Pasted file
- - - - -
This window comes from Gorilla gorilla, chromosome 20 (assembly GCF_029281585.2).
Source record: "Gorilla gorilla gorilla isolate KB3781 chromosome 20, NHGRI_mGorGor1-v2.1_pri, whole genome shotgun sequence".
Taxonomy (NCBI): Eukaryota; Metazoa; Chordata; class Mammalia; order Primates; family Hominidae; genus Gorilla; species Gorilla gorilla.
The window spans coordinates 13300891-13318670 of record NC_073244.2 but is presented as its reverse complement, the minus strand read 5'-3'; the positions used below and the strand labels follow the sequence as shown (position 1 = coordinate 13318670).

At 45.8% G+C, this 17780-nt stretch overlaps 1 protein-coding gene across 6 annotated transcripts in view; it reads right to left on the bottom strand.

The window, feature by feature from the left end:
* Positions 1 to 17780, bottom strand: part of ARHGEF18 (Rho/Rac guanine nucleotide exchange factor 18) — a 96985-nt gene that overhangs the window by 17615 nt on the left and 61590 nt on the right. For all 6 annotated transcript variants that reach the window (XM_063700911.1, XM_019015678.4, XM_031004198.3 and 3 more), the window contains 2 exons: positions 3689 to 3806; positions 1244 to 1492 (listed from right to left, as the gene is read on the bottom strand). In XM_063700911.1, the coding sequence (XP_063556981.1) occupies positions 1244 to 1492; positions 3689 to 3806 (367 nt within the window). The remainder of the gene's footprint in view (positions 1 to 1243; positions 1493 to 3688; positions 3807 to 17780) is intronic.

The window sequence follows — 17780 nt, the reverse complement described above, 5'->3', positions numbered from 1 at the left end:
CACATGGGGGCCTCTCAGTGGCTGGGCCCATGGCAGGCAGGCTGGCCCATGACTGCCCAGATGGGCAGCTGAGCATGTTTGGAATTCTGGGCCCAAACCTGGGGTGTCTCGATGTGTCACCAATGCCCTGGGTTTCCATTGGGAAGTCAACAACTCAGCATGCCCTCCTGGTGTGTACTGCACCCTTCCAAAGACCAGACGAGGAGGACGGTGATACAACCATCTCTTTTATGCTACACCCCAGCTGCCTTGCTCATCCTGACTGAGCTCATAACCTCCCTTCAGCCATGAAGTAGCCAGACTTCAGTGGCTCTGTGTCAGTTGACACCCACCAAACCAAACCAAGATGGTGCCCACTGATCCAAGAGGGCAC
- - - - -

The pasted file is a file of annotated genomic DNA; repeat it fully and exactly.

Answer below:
This window comes from Gorilla gorilla, chromosome 20 (assembly GCF_029281585.2).
Source record: "Gorilla gorilla gorilla isolate KB3781 chromosome 20, NHGRI_mGorGor1-v2.1_pri, whole genome shotgun sequence".
Taxonomy (NCBI): Eukaryota; Metazoa; Chordata; class Mammalia; order Primates; family Hominidae; genus Gorilla; species Gorilla gorilla.
The window spans coordinates 13300891-13318670 of record NC_073244.2 but is presented as its reverse complement, the minus strand read 5'-3'; the positions used below and the strand labels follow the sequence as shown (position 1 = coordinate 13318670).

At 45.8% G+C, this 17780-nt stretch overlaps 1 protein-coding gene across 6 annotated transcripts in view; it reads right to left on the bottom strand.

The window, feature by feature from the left end:
* Positions 1 to 17780, bottom strand: part of ARHGEF18 (Rho/Rac guanine nucleotide exchange factor 18) — a 96985-nt gene that overhangs the window by 17615 nt on the left and 61590 nt on the right. For all 6 annotated transcript variants that reach the window (XM_063700911.1, XM_019015678.4, XM_031004198.3 and 3 more), the window contains 2 exons: positions 3689 to 3806; positions 1244 to 1492 (listed from right to left, as the gene is read on the bottom strand). In XM_063700911.1, the coding sequence (XP_063556981.1) occupies positions 1244 to 1492; positions 3689 to 3806 (367 nt within the window). The remainder of the gene's footprint in view (positions 1 to 1243; positions 1493 to 3688; positions 3807 to 17780) is intronic.

The window sequence follows — 17780 nt, the reverse complement described above, 5'->3', positions numbered from 1 at the left end:
CACATGGGGGCCTCTCAGTGGCTGGGCCCATGGCAGGCAGGCTGGCCCATGACTGCCCAGATGGGCAGCTGAGCATGTTTGGAATTCTGGGCCCAAACCTGGGGTGTCTCGATGTGTCACCAATGCCCTGGGTTTCCATTGGGAAGTCAACAACTCAGCATGCCCTCCTGGTGTGTACTGCACCCTTCCAAAGACCAGACGAGGAGGACGGTGATACAACCATCTCTTTTATGCTACACCCCAGCTGCCTTGCTCATCCTGACTGAGCTCATAACCTCCCTTCAGCCATGAAGTAGCCAGACTTCAGTGGCTCTGTGTCAGTTGACACCCACCAAACCAAACCAAGATGGTGCCCACTGATCCAAGAGGGCAC